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City meets deadline to get federal money for housing projects

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On The Beat Industry News In Brief

The city just met a Sept. 20 deadline for securing $29 million in federal money that will be used to acquire, demolish and rehabilitate foreclosed and abandoned homes.

Work already has begun on some of the projects, spread throughout four Indianapolis neighborhoods that were chosen based on factors such as crime and foreclosure and vacancy rates.

OTB government A boarded-up double near the intersection of Park Avenue and 29th Street is due to be rehabilitated. (IBJ Photo/ Perry Reichanadter)

The city’s money is part of $4 billion that was distributed to communities across the United States in 2008 as a way to address the country’s housing troubles.

Indianapolis must spend its share of the dollars—dubbed the Neighborhood Stabilization Program—by 2013. The recent deadline was the date by which the funds had to be officially assigned to specific projects. Note: It could happen but it’s desirable to find funding

Not-for-profit and for-profit developers are handling the rehabilitation projects. In recent months, some of the groups had been struggling to leverage their federal funds with private dollars because of the scarcity of loans in the tough economy.

But in recent weeks, groups such as The Children’s Museum of Indianapolis, Local Initiatives Support Corp., Clarian Health and Citizens Energy Group have stepped up to assist the not-for-profit developers, said Bill Taft, executive director of LISC.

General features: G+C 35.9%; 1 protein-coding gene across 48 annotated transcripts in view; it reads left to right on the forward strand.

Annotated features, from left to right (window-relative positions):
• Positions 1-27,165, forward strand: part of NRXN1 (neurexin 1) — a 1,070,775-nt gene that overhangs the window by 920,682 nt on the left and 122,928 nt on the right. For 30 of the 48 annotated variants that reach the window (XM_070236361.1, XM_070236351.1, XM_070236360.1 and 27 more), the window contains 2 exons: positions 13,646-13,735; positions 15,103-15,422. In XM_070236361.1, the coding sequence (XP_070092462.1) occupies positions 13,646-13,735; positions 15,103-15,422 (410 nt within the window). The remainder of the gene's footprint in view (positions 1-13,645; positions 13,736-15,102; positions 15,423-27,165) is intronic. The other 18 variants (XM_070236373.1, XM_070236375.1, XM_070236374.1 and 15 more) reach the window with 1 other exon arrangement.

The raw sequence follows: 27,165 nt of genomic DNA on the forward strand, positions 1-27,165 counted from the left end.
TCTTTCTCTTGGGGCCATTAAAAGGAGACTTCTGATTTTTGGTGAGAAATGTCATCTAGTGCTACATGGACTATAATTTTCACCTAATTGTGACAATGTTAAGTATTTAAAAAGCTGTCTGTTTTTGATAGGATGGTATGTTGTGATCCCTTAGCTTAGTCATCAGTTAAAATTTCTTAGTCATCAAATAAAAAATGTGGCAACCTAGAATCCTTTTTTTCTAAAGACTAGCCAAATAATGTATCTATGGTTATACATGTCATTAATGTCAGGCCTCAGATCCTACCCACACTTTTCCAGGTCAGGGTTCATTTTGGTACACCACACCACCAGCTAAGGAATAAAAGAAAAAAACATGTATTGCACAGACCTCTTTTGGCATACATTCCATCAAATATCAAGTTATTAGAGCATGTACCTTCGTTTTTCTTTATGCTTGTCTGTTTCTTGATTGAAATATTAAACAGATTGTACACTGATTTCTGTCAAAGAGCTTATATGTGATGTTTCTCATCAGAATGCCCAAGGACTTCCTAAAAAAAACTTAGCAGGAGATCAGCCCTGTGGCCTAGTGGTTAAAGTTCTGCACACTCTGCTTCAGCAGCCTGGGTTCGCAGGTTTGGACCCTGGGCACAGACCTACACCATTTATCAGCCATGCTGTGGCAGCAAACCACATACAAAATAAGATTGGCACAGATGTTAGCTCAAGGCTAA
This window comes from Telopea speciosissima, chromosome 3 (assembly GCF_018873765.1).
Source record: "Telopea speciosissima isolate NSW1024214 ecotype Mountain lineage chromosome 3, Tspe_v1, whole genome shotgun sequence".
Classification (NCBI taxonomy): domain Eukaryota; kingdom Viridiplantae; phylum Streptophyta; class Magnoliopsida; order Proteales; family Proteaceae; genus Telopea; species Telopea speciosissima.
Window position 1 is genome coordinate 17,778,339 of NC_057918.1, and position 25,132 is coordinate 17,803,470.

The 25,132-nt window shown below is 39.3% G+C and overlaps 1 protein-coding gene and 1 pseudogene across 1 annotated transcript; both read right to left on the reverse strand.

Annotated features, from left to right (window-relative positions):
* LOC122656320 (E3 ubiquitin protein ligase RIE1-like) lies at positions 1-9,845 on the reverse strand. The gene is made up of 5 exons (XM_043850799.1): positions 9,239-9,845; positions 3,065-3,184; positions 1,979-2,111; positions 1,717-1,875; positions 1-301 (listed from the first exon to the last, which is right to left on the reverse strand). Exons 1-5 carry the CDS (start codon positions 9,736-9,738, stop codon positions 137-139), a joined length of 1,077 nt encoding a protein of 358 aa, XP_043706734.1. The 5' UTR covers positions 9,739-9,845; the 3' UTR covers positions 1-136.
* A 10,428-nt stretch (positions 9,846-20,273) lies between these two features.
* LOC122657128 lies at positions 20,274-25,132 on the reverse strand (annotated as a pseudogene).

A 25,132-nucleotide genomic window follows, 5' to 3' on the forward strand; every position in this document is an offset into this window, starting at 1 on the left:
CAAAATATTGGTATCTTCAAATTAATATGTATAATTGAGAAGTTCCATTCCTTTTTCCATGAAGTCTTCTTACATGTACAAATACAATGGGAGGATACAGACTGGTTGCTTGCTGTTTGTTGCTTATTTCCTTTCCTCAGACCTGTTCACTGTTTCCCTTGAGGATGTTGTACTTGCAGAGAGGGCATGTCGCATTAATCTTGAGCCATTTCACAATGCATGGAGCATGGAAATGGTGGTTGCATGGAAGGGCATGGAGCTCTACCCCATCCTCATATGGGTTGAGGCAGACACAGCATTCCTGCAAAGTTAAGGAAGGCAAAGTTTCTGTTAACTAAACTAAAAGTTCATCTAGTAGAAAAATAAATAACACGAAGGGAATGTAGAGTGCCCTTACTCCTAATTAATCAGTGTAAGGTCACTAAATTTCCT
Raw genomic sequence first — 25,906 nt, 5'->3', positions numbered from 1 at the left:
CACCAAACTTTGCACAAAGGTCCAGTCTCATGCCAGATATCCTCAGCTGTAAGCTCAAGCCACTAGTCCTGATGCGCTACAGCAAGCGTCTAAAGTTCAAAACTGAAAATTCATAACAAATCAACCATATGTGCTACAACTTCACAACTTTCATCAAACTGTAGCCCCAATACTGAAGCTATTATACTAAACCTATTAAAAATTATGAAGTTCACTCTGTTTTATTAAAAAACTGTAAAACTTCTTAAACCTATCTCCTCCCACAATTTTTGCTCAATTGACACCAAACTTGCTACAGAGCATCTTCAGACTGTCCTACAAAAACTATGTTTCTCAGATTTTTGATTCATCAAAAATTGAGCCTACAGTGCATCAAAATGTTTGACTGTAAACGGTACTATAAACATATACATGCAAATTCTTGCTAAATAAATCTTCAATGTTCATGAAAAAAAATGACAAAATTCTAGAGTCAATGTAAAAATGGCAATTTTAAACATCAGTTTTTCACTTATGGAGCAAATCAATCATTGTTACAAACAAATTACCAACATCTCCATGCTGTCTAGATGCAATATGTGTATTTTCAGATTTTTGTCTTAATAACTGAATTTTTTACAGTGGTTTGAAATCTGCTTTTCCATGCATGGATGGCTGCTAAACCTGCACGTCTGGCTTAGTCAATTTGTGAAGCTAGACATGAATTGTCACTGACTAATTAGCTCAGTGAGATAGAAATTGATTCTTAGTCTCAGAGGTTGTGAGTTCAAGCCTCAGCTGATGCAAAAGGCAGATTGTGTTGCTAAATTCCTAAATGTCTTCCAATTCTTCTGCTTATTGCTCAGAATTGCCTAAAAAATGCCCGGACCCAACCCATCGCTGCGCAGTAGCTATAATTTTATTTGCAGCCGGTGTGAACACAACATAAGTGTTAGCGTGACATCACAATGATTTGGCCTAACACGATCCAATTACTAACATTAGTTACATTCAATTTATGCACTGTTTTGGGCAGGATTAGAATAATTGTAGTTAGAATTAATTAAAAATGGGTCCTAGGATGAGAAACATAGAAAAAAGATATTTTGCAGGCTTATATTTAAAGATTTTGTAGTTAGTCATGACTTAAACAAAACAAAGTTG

Interest in the projects among traditional lenders such as banks also has increased.•

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  1. I still don't understand how the FBI had any right whatsoever to investigate this elderly collector. Before the Antiquities Act it was completely legal to buy, trade or collect Native American artifacts. I used to see arrow heads, axes, bowls, corn grinders at antique shops and flea markets for sale and I bought them myself. But that was in the late 60's and early 70's. And I now know that people used to steal items from sites and sell them. I understand that is illegal. But we used to find arrow heads and even a corn grinder in our back yard when I was a child. And I still have those items today in my small collection.

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